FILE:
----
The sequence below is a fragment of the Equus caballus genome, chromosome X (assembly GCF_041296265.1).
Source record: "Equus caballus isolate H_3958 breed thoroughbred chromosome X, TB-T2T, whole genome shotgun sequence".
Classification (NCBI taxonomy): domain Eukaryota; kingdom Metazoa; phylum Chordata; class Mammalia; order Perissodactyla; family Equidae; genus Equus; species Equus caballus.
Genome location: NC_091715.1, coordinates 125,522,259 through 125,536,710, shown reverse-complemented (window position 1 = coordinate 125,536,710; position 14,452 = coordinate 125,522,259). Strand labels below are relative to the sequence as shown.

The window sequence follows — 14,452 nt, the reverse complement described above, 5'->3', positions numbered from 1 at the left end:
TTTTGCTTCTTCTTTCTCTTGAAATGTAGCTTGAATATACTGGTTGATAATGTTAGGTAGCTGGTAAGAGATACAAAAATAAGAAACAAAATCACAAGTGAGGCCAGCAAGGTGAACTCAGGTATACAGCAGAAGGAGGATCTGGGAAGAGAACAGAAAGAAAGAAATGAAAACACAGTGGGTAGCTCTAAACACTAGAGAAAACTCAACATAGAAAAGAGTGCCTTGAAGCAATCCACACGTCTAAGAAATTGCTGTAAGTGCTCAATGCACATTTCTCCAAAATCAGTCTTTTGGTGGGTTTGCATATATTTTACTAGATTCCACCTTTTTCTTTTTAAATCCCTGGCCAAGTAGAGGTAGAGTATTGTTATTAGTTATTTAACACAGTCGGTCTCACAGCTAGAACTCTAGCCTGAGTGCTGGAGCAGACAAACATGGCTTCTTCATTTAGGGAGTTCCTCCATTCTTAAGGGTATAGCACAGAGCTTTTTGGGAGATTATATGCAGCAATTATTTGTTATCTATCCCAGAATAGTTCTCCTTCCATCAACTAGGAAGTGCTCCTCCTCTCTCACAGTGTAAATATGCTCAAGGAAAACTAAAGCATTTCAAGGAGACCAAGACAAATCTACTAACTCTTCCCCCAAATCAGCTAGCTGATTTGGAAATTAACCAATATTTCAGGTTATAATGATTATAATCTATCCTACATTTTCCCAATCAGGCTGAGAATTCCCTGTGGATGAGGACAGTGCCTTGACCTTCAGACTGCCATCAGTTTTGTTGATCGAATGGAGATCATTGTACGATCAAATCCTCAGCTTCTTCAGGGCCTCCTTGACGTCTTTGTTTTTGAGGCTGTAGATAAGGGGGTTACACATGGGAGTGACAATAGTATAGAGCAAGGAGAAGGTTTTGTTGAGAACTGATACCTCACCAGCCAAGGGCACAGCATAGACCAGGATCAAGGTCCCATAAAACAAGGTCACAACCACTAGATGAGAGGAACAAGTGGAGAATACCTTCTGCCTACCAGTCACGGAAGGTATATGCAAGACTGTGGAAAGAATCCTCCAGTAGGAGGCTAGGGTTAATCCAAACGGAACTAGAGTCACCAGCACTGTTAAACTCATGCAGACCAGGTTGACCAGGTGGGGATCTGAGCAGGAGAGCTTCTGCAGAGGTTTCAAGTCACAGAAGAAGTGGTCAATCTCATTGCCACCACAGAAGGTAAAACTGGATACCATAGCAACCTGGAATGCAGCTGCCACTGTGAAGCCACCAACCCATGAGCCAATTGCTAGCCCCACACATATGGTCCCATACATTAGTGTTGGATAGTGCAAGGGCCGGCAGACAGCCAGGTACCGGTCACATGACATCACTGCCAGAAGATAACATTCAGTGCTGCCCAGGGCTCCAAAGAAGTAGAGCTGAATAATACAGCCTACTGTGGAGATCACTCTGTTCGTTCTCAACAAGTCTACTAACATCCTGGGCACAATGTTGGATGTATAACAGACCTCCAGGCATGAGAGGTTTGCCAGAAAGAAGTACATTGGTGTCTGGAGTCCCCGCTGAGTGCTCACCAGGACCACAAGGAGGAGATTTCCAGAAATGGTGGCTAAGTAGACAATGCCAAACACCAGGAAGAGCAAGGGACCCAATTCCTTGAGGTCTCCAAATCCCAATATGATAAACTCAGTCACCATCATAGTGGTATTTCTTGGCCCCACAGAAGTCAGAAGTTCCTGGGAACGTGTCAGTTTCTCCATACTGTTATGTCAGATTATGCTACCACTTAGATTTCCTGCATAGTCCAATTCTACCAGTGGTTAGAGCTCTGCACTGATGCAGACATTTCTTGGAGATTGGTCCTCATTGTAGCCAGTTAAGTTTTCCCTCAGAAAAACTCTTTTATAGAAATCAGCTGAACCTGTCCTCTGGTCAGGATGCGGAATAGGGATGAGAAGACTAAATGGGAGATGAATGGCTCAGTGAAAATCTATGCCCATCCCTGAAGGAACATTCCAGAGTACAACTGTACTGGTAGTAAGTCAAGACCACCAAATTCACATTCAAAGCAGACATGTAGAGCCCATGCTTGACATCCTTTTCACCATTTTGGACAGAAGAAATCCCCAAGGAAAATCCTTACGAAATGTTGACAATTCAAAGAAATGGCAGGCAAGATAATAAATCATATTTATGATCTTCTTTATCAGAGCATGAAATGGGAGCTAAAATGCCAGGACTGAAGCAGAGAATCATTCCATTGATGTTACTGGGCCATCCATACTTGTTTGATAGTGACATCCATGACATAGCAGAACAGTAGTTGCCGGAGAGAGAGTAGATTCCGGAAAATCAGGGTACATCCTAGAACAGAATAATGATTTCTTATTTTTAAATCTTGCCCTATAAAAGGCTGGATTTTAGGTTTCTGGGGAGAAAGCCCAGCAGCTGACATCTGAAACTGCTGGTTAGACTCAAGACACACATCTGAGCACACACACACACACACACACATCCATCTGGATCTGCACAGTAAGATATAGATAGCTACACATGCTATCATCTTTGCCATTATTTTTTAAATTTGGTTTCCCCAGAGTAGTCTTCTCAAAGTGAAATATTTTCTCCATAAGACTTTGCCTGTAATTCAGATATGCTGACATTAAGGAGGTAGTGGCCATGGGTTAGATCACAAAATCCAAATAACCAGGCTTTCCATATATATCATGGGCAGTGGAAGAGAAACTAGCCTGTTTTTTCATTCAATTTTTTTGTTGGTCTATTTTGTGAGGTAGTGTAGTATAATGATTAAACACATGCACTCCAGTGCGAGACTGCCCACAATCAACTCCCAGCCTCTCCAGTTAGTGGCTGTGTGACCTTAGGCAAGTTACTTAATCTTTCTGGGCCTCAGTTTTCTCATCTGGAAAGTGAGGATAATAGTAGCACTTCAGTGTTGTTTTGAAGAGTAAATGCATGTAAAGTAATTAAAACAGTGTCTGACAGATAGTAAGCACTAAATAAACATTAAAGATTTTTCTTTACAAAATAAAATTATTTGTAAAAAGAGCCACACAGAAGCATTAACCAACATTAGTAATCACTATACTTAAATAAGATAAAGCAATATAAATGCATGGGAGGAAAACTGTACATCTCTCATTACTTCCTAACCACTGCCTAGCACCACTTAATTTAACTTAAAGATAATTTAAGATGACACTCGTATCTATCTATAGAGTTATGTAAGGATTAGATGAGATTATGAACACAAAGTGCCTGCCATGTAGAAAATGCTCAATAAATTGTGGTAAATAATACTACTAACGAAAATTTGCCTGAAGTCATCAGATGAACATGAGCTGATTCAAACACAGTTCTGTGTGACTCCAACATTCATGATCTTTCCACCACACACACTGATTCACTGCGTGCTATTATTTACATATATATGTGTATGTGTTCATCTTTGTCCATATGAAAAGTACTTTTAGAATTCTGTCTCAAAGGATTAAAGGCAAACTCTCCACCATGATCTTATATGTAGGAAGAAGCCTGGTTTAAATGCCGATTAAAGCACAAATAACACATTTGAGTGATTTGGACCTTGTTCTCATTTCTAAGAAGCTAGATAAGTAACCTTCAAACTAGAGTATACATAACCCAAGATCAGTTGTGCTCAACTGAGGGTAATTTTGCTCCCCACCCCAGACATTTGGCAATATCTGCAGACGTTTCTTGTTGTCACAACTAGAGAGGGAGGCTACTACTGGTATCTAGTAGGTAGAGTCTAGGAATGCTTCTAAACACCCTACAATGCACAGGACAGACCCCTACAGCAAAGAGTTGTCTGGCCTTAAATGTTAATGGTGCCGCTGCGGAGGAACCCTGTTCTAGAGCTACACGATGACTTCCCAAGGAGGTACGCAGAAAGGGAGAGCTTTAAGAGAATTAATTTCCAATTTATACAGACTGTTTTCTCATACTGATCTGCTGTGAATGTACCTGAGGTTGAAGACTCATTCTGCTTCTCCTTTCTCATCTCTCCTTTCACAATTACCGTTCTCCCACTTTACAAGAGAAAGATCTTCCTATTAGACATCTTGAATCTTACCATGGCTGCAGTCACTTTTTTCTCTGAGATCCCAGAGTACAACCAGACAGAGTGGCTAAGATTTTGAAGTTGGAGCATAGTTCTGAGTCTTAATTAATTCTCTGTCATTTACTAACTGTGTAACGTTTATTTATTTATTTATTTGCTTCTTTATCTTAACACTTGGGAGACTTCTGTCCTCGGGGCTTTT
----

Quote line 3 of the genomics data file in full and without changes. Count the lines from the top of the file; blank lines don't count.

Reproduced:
Classification (NCBI taxonomy): domain Eukaryota; kingdom Metazoa; phylum Chordata; class Mammalia; order Perissodactyla; family Equidae; genus Equus; species Equus caballus.